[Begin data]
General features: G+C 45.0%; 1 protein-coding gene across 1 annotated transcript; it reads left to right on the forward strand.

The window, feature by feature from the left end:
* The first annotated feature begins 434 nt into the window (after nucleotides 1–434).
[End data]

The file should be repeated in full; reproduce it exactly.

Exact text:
General features: G+C 45.0%; 1 protein-coding gene across 1 annotated transcript; it reads left to right on the forward strand.

The window, feature by feature from the left end:
* The first annotated feature begins 434 nt into the window (after nucleotides 1–434).